We have finally arrived at our next adventure! Italy!
Italy is a large and complex destination and you can’t hope to savor it all in one visit. Experiencing and appreciating the country properly, in all its aspects, arguably would take a lifetime. While being confined to our hotel room for 14 days (having to quarantine because of travel) may not be ideal, it gives me an enormous opportunity to research this beautiful country that we will live in. Join me in a brief exploration of the culture, history, and some fun facts of Italy while we wait until it is safe to explore the country in person. [People wish to visit Italy at least once in their lifetime, many never getting the chance, and now we’re given three years. I plan to dive in as soon as I can!]
Benvenuto in Italia!!
Italy is a boot-shaped peninsula that juts out of southern Europe into the Adriatic Sea, Tyrrhenian Sea, Mediterranean Sea, and other waters. Its location has played an important role in its history. The sea surrounds Italy, and mountains crisscross the interior, dividing it into regions. The Alps cut across the top of the country and are streaked with long, thin glacial lakes. From the western end of the Alps, the Apennines mountains stretch south down the entire peninsula. West of the Apennines are wooded hills that are home to many of Italy’s historic cities, including Rome. In the south are hot, dry coastlands and fertile plains where olives, almonds, and figs are grown.
People & Culture
Since the rise of the Roman Empire, Italian art, architecture, and culture have had an influence around the world. Famed Italian painters include Leonardo da Vinci and Michelangelo. Italy is also at the heart of the Catholic Church, which is governed from Vatican City, a city-state surrounded by Rome. The family is at the center of Italian society. Italians love their food, which is usually prepared freshly by ‘la mama‘, the mother, or the nonna, the grandmother. There are still many big families including grandparents, parents and children in the household. In the afternoon or evening it is common to meet up with family and friends on the piazza. The piazza is the main square of the village or town. Young people often live at home until they are in their 30s, even if they have a job. When parents retire, they often go to live with their children. Italians lead a modern lifestyle especially in the urban centers but they also celebrate century-old cultural traditions. A famous festival that’s celebrated annually is the Carnivale, before Lent. In Venice, these are said to originate in the 12th century. And of course, Italians love soccer! The admittedly quite brutal Calcio storico match is still played and celebrated in Florence once a year. Calcio means soccer in Italian. Soccer, skiing, cycling, surfing or motor racing are just some of the other sports Italians have very strong interest in.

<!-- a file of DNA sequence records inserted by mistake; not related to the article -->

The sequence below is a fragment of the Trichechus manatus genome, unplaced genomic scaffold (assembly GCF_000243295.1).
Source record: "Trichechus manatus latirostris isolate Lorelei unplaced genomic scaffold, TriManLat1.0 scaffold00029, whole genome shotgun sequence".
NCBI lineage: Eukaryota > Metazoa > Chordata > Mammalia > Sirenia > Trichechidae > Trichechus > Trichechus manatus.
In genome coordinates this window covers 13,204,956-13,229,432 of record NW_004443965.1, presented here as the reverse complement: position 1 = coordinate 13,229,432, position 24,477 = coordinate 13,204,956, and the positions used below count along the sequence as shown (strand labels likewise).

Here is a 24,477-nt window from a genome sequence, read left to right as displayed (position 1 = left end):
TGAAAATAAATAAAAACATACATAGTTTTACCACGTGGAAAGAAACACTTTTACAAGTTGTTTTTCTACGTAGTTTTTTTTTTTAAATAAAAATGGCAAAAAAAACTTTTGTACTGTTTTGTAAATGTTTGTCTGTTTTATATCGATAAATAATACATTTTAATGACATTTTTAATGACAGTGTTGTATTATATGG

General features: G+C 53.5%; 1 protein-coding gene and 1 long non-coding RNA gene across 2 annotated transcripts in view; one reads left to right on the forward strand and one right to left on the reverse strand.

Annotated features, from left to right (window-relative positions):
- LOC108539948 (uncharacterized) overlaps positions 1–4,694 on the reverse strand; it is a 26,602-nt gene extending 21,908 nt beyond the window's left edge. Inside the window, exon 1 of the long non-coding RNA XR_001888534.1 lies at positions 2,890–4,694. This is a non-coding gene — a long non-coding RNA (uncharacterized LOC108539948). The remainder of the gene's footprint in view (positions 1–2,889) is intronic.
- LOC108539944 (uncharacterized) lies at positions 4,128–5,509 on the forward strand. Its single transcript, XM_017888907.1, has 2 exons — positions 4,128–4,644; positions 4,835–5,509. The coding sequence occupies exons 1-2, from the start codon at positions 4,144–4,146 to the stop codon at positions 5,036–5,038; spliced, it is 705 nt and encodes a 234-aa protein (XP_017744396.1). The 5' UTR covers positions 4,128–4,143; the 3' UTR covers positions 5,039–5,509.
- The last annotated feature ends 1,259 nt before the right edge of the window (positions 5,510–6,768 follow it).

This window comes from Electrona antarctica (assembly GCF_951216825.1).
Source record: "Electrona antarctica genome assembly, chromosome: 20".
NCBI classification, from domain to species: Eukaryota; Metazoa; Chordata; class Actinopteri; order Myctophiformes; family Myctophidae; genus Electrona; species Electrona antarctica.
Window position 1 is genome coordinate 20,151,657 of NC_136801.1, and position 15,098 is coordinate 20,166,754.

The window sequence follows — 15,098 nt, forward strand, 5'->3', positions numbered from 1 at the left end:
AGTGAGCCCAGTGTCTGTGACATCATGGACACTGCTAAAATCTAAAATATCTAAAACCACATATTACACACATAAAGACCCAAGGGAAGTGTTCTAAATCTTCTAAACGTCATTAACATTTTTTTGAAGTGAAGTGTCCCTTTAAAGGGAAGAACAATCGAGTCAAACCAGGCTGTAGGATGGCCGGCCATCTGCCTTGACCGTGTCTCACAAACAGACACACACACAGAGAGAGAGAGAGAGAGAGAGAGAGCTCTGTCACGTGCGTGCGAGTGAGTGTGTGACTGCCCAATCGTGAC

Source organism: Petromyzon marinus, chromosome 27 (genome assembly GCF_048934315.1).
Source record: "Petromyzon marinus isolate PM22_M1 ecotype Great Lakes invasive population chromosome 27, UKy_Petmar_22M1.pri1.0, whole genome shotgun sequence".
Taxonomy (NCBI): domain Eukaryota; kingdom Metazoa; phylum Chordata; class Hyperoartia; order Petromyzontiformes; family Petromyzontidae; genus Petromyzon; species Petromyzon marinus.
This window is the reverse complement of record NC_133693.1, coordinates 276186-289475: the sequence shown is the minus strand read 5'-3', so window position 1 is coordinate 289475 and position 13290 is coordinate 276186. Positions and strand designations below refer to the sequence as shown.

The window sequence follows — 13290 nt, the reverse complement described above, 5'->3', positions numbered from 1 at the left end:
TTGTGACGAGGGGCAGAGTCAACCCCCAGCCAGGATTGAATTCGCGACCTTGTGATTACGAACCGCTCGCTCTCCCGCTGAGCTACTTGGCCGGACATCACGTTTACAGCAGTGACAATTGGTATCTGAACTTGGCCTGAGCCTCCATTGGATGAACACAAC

For 22 centuries, Italians and their ancestors have cleared fields, grazed livestock, and hunted wild animals. Forests that once covered large areas are gone. But the country’s remote places and many national parks still have wilderness largely untouched by humans. The lower slopes of Italy’s Alps are covered with forests. Above these woodlands are meadows that explode with specially adapted wildflowers in the spring. Throughout Italy, millions of birds stop to rest during their annual migration to Africa.
Government & Economy
In Italy, politics can often be exciting and noisy. Crowds gather in the streets to protest government policies or to show support for their party. Since World War II, Italy has enjoyed an economic transformation. Industry grew, and by the mid-1960s, Italy had become one of the world’s leading economies. Its main exports are clothing, shoes, food, and wine.
- It’s proper name Repubblica Italiana (Italian Republic); Nickname: “Bel Paese” which means beautiful country.
- Italy has a free wine fountain!
- Italy is the 5th most visited country in the world.
- All three of Europe’s active volcanoes are in Italy!
- Italians invented pizza in Napoli (Naples).
- Italy has the most UNESCO World Heritage sites in the world.
- The parliament consists of two houses, the Senate (315 seats) and the Chamber of Deputies (630 seats); both sit for five-year terms of office. The country has an elected president, but real power lies with the prime minister, who is generally the leader of the party with the biggest majority in the Chamber of Deputies.
- Italians have eaten pasta since the 4th century B.C.
- There are over 1,500 lakes in Italy.